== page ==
Feels like Fall

By Patty Wilber

Over the last few days, the weather seems to have taken a turn towards autumnal, without the polar vortex prewinter plunge that resulted in snow on Sept. 9th, last year!

Flowers and grasses are going to seed.  Grasses! This is the first time in a long time that we got enough moisture during the summer monsoons for good grass growth, so I am still getting a kick out of the waving seed heads on my place and along the roadsides!

(The gallery caption feature would not let me italicize the scientific names below the pictures!  That is making me a tad cranky.)

I found a fall caterpillar! We often get the black and brown woolly bear caterpillars but I had never seen this type.  I first thought is was an Io moth, but the stripes did not match and those don’t seem to occur in NM.  Finally I found that is is Automeris zephyria, common name, Zephyr-eye silk moth.  That is the same genus as the Io moth, so pretty close.  I took the photo of the caterpillar.  The moth picture is from the site linked above.

The horses are starting get their winter coats.  LT gets dark hairs.  Lucy gets redder.  Penny and Cometa just get hairier. I did not get a good photo of Lucy, but at the show last week, my friend Natalie told me she always has to do a double take when she sees Lucy because she is a different color every time.

Lucy is going to the Appaloosa World show in about a month, and too bad so sad, will have as slightly longer coat than some of the barn babies we will compete against. So, far, I have never been penalized for this, and this time we are showing the ranch horse events, so it surely should be even less of an issue!

LT with her darker winter shading.

I also got fall photos of Sombra, and Heidi with Penny.  The angle of the fall light is always pretty to me.

Heidi and Penny and me and Lucy had a very fine time playing cow horse out in the pasture. We are working on getting those turns on the cow with our hands down (yes, I am still working that myself, as is Heidi).  For one exercise, Heidi was the “cow” and I was on the cow horse. She and Penny did a roll back and ran off as instructed and when me and Lucy tried to “ease past” to turn our “cow”, Penny said “heck no, i am faster than that roany pony!” and as Heidi said, Penny went “pony express”.  We decided not to match race, and Heidi slowed Penny down so I could catch up!

Always a fun time!

The days are getting shorter, too, so definitely, Feels like Fall.

 

 

About BlogPatty

Here's the skinny: I have a thing for horses. They make sense to me. I have a small horse training business (it's a "boutique" training business, not because it's super fancy, but because the horses get a lot of personal attention). I also go by Dr. Wilber, and teach biology full-time at a Central New Mexico Community college.
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4 Responses to Feels like Fall

  1. I’ve never seen the grass go to seed like this before! Here and there, but not so thickly! Amazing what a little rain at the right time will do, even when the rest of the year is astringently dry.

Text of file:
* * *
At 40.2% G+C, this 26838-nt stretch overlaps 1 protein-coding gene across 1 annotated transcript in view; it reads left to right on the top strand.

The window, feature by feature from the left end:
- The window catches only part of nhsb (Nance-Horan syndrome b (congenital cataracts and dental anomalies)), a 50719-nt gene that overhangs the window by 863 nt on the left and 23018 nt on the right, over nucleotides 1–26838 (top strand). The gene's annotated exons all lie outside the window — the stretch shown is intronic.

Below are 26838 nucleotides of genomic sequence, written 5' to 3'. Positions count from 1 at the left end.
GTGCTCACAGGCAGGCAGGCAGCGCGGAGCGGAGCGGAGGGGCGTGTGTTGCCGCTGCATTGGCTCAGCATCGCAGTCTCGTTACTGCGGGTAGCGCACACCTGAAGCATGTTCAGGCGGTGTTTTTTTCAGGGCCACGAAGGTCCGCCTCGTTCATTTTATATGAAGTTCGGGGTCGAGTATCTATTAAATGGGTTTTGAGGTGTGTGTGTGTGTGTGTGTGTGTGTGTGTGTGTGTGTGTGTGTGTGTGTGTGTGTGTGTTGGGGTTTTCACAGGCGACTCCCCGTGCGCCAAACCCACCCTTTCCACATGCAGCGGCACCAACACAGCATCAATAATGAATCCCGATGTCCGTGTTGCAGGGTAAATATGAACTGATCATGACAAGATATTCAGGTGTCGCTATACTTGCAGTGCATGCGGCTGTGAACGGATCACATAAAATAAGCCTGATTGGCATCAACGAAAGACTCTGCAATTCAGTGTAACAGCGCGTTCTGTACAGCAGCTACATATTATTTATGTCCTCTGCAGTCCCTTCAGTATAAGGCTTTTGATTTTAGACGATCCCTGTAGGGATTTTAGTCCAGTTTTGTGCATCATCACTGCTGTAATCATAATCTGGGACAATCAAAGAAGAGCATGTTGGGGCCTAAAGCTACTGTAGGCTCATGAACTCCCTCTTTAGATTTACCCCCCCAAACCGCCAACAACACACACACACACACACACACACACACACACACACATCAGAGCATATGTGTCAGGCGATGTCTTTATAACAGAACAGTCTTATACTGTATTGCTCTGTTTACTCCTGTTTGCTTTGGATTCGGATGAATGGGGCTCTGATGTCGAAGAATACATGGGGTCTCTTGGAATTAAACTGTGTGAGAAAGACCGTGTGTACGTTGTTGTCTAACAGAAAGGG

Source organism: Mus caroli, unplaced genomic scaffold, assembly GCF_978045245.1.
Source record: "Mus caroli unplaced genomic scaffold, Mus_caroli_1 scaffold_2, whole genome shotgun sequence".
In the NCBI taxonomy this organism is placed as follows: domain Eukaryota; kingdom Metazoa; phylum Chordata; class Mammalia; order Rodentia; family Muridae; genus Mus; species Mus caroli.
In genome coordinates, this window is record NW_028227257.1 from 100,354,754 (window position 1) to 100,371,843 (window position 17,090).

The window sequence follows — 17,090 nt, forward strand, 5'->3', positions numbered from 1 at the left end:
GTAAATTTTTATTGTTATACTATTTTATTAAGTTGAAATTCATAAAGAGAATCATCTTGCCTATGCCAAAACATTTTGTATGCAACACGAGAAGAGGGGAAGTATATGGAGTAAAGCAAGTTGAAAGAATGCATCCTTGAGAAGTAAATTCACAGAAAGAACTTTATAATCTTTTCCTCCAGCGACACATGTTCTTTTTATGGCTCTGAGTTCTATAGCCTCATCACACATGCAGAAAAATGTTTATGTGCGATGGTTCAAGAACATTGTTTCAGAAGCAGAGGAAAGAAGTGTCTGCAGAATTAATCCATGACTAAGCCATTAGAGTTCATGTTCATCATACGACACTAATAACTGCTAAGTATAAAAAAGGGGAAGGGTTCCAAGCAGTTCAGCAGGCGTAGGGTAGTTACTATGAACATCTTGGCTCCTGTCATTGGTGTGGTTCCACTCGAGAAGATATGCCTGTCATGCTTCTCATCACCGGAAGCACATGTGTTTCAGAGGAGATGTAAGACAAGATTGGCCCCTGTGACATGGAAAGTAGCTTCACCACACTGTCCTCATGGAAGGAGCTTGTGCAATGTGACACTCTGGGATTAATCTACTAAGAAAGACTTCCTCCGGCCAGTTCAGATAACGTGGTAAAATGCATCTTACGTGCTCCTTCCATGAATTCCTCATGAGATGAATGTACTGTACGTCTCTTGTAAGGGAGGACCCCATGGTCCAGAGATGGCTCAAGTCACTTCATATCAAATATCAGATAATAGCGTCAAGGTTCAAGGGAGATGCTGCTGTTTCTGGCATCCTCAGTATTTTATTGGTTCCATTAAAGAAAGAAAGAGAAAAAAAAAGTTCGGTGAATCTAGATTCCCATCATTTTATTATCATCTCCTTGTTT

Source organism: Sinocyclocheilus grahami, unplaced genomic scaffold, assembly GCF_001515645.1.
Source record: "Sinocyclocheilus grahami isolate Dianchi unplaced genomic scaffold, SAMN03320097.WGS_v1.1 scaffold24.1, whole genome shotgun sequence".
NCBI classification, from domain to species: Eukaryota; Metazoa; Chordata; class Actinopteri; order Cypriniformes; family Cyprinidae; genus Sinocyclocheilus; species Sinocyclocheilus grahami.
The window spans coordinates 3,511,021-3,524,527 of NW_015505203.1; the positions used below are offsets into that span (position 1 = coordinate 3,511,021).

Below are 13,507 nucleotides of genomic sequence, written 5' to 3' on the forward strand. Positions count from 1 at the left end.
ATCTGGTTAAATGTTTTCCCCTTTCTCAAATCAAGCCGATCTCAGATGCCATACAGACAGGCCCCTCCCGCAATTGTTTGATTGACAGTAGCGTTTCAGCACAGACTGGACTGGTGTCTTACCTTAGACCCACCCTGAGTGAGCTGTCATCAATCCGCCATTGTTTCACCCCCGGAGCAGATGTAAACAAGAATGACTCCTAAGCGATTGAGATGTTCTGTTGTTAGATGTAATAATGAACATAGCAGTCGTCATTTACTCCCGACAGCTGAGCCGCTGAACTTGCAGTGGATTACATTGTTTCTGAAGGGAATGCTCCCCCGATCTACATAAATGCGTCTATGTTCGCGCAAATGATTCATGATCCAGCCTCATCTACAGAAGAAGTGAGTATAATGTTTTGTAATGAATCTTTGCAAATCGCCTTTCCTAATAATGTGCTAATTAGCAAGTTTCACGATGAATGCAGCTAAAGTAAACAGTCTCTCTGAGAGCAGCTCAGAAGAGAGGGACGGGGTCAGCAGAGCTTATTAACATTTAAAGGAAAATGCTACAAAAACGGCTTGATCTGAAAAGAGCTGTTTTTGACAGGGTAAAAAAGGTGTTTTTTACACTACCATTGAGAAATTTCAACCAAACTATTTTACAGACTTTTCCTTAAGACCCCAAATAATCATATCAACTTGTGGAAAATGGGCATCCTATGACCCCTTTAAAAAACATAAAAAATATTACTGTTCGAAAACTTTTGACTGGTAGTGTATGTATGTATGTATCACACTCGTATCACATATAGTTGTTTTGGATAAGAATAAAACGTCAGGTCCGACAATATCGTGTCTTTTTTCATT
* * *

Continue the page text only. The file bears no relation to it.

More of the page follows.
I let my agility field go fallow so the grass could do its thing (though now it’s mowed, as dry grass = fire fun), and still have a large border of unmowed grass in the field north of the house. Grow, roots, grow!

    • BlogPatty says:

      I have kept the horses off the north lot for the very same reason. They can go knock down the weeds in November sometime!

  2. Elizabeth Moon says:

    Definitely feels like fall. Here, where I have oak trees in the yard, they’re dropping leaves and then it rained, so there’s the wet-oak-leaves smell of fall, too. I love the smell of leaves in the fall…almost a baking smell (and it’s not been that hot since our wildfire…aside from the very small breeze, we picked the worst kind of day to have a fire! (Well, we didn’t exactly PICK it…there was no intent to have a fire.)

    I should take more pictures of our grass in seed. The Indiangrass this year (Sorghastrum nutans is spectacular with its waving spear-tip-shaped golden heads 5-6 feet up.) We had a very wet year, until it wasn’t, which caught the late-season stuff by surprise. But two good rains this week. So thankful the wildfire didn’t get bigger (thank you, RVFDs!!) The burnt-out corpse of the tractor is gone, but for the melted tires. R-s twice lugged the cart out with some of the composed manure to put on the burn scar (something around/over 5 acres, but very irregular so hard to judge.)

    • BlogPatty says:

      Oh I missed the fire incident or somehow I forgot?! (That is a bit frightening if I forgot.) I am so glad it was only 5 acres. How did it start? Something with the tractor? It will be fascinating to see how the area regenerates. I have had fun watching the burn scars in the wilderness. Ooh you can compare the manured area to the not manured!

      Gras 5 to 6 feet tall! Wow. Tall grass prairie size!

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